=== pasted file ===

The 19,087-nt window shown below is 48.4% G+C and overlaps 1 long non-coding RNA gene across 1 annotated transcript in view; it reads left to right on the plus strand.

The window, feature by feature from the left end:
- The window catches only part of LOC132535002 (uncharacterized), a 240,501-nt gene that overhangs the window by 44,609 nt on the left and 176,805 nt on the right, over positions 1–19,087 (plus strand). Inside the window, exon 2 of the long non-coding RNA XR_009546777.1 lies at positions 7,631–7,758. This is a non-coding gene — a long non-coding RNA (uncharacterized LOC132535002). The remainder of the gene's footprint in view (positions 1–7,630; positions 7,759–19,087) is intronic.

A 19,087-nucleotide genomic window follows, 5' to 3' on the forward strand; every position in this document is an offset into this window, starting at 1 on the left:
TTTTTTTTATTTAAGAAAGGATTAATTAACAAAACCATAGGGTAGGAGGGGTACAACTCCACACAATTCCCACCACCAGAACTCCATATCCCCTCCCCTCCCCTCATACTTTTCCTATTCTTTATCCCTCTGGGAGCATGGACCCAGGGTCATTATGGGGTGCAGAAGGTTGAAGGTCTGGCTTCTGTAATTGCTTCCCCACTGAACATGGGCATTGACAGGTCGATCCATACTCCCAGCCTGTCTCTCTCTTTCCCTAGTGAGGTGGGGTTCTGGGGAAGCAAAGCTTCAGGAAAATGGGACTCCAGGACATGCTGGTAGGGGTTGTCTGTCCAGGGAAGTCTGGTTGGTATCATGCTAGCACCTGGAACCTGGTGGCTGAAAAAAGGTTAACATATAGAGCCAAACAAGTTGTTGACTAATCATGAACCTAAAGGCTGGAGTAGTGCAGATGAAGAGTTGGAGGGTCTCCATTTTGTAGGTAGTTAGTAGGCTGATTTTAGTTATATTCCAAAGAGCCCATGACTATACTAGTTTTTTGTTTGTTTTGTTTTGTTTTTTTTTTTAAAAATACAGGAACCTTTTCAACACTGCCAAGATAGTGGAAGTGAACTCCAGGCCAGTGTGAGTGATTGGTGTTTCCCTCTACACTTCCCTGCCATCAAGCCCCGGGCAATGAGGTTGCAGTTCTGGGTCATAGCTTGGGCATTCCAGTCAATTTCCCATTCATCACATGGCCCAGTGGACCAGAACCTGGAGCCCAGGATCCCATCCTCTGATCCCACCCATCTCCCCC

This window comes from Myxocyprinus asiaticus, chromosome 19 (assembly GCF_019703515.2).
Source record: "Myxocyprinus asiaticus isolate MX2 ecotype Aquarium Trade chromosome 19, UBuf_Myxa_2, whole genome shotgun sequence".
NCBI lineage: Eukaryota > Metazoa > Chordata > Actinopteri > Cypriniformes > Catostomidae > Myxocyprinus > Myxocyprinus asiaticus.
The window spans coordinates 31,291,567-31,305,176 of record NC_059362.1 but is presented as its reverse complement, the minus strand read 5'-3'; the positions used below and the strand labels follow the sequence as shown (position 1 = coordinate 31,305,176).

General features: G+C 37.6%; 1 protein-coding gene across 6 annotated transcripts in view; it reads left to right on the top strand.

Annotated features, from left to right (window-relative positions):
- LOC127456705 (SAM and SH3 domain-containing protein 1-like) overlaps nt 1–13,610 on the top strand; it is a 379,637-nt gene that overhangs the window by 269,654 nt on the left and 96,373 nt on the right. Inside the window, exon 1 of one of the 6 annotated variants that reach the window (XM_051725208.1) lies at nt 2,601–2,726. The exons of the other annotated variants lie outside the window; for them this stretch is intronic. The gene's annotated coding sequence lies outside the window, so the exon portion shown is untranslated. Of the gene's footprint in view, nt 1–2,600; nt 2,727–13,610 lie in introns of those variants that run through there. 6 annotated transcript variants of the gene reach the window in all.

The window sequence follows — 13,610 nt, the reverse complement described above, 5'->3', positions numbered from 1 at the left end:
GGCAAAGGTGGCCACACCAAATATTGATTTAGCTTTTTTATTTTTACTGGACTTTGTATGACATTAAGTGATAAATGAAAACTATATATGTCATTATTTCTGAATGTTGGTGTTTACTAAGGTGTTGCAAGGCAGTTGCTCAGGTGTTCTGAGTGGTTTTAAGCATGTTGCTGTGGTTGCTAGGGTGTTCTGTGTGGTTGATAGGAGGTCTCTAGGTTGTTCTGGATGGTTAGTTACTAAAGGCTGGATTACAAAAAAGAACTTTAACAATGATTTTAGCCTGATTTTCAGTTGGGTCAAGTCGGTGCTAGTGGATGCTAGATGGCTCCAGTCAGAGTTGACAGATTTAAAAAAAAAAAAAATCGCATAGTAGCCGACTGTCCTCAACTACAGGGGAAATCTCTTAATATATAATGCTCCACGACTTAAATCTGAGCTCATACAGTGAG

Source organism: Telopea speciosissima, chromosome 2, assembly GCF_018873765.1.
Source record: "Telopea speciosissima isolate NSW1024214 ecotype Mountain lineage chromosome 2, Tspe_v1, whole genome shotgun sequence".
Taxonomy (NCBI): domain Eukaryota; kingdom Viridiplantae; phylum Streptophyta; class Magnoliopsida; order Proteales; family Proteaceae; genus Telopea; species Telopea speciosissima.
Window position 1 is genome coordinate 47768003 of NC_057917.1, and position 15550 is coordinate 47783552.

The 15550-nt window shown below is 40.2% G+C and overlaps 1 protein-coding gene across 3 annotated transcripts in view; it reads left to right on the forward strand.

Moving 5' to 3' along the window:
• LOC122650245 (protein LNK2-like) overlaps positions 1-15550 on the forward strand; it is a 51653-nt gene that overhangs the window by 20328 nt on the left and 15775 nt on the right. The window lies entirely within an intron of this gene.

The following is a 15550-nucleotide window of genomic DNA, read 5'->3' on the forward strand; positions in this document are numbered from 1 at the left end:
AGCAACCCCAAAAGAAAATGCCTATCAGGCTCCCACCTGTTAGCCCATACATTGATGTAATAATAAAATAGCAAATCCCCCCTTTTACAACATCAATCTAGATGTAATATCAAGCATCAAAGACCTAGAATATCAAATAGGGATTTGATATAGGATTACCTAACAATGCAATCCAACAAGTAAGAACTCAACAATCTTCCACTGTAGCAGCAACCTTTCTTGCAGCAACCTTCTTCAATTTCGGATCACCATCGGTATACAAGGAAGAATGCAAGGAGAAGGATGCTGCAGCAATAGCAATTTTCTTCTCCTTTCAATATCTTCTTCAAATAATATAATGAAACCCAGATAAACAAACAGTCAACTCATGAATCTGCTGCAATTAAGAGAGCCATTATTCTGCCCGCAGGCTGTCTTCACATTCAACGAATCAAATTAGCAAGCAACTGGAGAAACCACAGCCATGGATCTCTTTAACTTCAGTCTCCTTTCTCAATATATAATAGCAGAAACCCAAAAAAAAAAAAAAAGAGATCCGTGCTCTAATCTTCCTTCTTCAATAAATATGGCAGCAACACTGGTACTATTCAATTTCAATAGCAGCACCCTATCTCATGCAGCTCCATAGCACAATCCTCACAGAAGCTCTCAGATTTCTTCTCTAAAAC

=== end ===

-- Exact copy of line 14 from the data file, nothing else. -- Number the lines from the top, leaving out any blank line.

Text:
GGCAAAGGTGGCCACACCAAATATTGATTTAGCTTTTTTATTTTTACTGGACTTTGTATGACATTAAGTGATAAATGAAAACTATATATGTCATTATTTCTGAATGTTGGTGTTTACTAAGGTGTTGCAAGGCAGTTGCTCAGGTGTTCTGAGTGGTTTTAAGCATGTTGCTGTGGTTGCTAGGGTGTTCTGTGTGGTTGATAGGAGGTCTCTAGGTTGTTCTGGATGGTTAGTTACTAAAGGCTGGATTACAAAAAAGAACTTTAACAATGATTTTAGCCTGATTTTCAGTTGGGTCAAGTCGGTGCTAGTGGATGCTAGATGGCTCCAGTCAGAGTTGACAGATTTAAAAAAAAAAAAAATCGCATAGTAGCCGACTGTCCTCAACTACAGGGGAAATCTCTTAATATATAATGCTCCACGACTTAAATCTGAGCTCATACAGTGAG